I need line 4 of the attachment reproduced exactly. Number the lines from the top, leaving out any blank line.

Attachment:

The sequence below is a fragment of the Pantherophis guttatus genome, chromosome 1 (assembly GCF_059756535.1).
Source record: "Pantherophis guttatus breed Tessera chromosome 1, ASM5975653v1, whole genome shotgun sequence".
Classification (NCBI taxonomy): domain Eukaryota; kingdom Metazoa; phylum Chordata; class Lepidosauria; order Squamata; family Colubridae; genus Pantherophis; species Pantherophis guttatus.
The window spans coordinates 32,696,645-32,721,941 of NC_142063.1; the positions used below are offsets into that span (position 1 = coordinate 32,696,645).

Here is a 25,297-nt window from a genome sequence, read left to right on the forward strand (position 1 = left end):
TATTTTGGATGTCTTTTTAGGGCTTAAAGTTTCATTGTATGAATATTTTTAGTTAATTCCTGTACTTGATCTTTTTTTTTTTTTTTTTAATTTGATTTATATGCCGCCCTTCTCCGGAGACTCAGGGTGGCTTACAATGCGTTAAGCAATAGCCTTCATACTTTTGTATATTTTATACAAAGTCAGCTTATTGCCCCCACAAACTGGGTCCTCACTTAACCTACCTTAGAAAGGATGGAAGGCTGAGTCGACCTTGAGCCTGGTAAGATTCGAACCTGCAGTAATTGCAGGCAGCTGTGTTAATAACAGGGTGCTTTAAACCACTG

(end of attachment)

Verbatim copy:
The window spans coordinates 32,696,645-32,721,941 of NC_142063.1; the positions used below are offsets into that span (position 1 = coordinate 32,696,645).